SLP-to-SLPA Ratio

The supervising SLP should determine the appropriate number of assistants whose practice can be supervised within that supervisor’s workload. Although more than one SLP may supervise an SLPA, it is recommended that the SLP not supervise or be listed as a supervisor for more than three full-time equivalent (FTE) SLPAs in any setting. The SLP is responsible for determining how many SLPAs they can supervise while still maintaining the highest level of quality for services provided. 

Ethics

ASHA maintains two policy documents that describe the fundamentals of ethical conduct in the professions. Both address considerations for supervision.

  • The ASHA Code of Ethics (2016a) applies to every individual who is (a) an ASHA member, whether certified or not, (b) a nonmember holding the ASHA Certificate of Clinical Competence, (c) an applicant for membership or certification, or (d) a Clinical Fellow seeking to fulfill standards for certification.
  • The ASHA Assistants Code of Conduct (2020b)  applies to all ASHA-certified audiology and speech-language pathology assistants, as well as applicants for assistant certification. 

Issues in Ethics: Speech-Language Pathology Assistants is designed to provide guidance for speech-language pathology assistants and their supervisors and reflects ASHA’s policy for the use of SLPAs and does not supersede state licensure laws.

Telesupervision

Telesupervision occurs when a qualified professional observes, from a distance, the delivery of services and provides feedback or assistance as needed. With telesupervision, the SLP can view and communicate with the patient and SLPA in real time via telecommunication software (e.g., virtual platforms), webcam, telephone, and similar devices and services to supervise the SLPA. This enables the SLP to give immediate feedback. Telesupervision does not include reviewing a recorded session later. See ASHA’s Practice Portal on Telepractice for information on licensure and teacher certification, international considerations, and reimbursement and other topics. The page also includes a comprehensive list of resources—including checklists and videos to inform practice.

Laws and Regulations

The use of telesupervision as an alternative to in-person supervision may depend on the policies, regulations, and/or laws of various stakeholders such as universities, clinical settings, ASHA, state licensure boards, and state and federal laws and regulations.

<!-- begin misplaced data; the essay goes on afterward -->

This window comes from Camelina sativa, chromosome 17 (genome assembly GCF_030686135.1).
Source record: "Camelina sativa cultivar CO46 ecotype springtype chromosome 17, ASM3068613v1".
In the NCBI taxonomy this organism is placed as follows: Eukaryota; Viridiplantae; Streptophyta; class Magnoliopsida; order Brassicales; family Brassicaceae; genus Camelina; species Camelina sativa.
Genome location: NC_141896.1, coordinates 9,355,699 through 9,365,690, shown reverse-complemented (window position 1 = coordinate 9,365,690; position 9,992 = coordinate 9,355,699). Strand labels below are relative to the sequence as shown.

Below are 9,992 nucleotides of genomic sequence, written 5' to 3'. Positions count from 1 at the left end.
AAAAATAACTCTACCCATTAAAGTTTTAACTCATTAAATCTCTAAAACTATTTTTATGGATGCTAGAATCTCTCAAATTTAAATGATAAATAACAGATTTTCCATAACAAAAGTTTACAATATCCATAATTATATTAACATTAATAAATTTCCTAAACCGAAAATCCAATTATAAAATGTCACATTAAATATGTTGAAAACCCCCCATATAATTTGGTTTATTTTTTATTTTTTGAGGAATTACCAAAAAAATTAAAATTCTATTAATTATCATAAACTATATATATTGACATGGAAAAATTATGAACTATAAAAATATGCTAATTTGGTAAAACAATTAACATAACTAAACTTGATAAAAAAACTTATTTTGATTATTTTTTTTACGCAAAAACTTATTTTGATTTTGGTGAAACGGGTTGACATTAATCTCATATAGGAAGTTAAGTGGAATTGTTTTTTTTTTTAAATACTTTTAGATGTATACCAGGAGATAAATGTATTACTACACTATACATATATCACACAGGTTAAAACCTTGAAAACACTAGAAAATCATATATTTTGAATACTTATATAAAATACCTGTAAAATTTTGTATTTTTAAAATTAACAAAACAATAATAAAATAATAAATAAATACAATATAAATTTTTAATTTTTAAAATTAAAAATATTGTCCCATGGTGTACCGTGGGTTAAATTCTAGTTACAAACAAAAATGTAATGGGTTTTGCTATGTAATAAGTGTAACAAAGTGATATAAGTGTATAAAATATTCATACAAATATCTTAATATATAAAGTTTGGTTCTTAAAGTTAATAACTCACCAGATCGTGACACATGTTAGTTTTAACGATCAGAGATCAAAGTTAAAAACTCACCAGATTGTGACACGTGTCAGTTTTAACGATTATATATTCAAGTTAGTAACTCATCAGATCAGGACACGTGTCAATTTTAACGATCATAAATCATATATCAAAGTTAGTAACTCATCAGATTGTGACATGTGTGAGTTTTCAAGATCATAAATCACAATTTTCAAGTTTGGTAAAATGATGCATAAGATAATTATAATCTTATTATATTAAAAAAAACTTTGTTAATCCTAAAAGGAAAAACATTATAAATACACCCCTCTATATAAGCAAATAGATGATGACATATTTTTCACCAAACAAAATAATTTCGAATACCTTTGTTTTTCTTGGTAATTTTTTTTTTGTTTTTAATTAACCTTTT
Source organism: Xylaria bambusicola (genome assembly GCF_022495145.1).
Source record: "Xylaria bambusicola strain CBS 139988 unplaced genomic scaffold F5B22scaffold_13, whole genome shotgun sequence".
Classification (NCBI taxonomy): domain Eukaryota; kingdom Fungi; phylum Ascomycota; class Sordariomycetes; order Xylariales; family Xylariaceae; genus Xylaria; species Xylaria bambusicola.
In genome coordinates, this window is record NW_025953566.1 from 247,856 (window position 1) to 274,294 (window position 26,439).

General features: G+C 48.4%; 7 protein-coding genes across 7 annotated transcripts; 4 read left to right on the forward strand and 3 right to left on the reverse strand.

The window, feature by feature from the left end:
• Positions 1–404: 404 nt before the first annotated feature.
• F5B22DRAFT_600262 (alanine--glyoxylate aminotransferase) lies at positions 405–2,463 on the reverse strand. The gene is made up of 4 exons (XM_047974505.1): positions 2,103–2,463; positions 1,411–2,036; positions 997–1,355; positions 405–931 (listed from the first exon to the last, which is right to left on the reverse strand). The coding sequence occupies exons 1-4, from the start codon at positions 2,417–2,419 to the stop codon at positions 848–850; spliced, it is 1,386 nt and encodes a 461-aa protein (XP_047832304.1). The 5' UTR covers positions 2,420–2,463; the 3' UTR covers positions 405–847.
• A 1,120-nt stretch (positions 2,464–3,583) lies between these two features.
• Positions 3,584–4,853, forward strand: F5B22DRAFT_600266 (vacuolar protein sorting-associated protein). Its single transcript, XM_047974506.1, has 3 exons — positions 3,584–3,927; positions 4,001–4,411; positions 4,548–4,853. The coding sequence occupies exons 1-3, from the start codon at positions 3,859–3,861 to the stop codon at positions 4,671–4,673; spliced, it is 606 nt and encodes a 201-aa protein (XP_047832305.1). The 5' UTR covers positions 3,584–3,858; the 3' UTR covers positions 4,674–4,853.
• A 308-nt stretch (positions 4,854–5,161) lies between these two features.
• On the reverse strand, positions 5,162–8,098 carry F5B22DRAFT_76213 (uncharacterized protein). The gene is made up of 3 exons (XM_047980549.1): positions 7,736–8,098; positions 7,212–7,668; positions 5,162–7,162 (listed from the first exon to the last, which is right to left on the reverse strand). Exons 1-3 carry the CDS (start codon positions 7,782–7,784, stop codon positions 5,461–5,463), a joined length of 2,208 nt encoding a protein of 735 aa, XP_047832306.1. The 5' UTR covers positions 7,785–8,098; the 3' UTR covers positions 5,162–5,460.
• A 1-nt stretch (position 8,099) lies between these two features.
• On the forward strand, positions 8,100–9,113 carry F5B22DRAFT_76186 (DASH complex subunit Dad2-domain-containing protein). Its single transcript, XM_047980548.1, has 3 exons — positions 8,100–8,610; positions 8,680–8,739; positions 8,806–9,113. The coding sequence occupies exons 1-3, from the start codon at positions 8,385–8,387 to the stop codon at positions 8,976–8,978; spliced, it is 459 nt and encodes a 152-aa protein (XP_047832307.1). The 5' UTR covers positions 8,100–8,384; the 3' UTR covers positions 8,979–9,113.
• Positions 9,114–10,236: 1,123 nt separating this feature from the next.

Increasingly, state licensure laws may or may not include guidance or regulation regarding telesupervision. States may vary in terms of whether they specifically address the issue of supervising students from a distance. See practice policy for your state. In some cases, providers and clients, patients, students may not reside in the same state or country. Serving Students in Other States and Countries Through Telepractice provides information and guidance when this occurs.

Ethical Responsibilities

The supervisor has an ethical responsibility to determine if telesupervision is appropriate in view of the type of setting, client population, and level of competence of the individual delivering the service.

When implementing telesupervision practice and policies, consider the security of the telesupervision transmission, keeping in mind relevant state and federal laws such as Health Insurance Portability  and Accountability Act (HIPAA) and Family Education Rights and Privacy Act (FERPA). Policies about safety, liability, and whether a certified and/or licensed professional needs to be on site are important considerations. Considerations for Group Speech-Language Pathology Treatment in Telepractice addresses service delivery, documentation, privacy and confidentiality of telepractice across settings.

Knowledge and Skills

Delivering supervision services from a distance requires knowledge and skills for managing technology, complying with licensure and security requirements, providing feedback, and so forth. Training may be necessary to ensure that the quality and effectiveness of the telesupervision is equivalent to in-person supervision.

Tips And Considerations for Telesupervision

  • Conduct a trial prior to the scheduled observation to identify and resolve technical and logistical issues (e.g., connectivity location of the microphone and camera).
  • Always have an alternate means for the telesupervisor and clinician to communicate in case there is a problem with connectivity or equipment.
  • The telesupervisor should share their web camera when being introduced to the client, student, or patient at the beginning of the session but may stop sharing the web camera after introductions in order to minimize distractions.
  • Providing the background case information as well as an outline for the test plan or lesson plan in advance helps to plan camera and microphone placement so that the telesupervisor can have an optimal view of the client, student, or patient and their materials.
  • If the supervisor is providing online feedback or instructions during the session, the telesupervisee can receive communications via an earpiece to avoid distracting the client, student, or patient.

Resources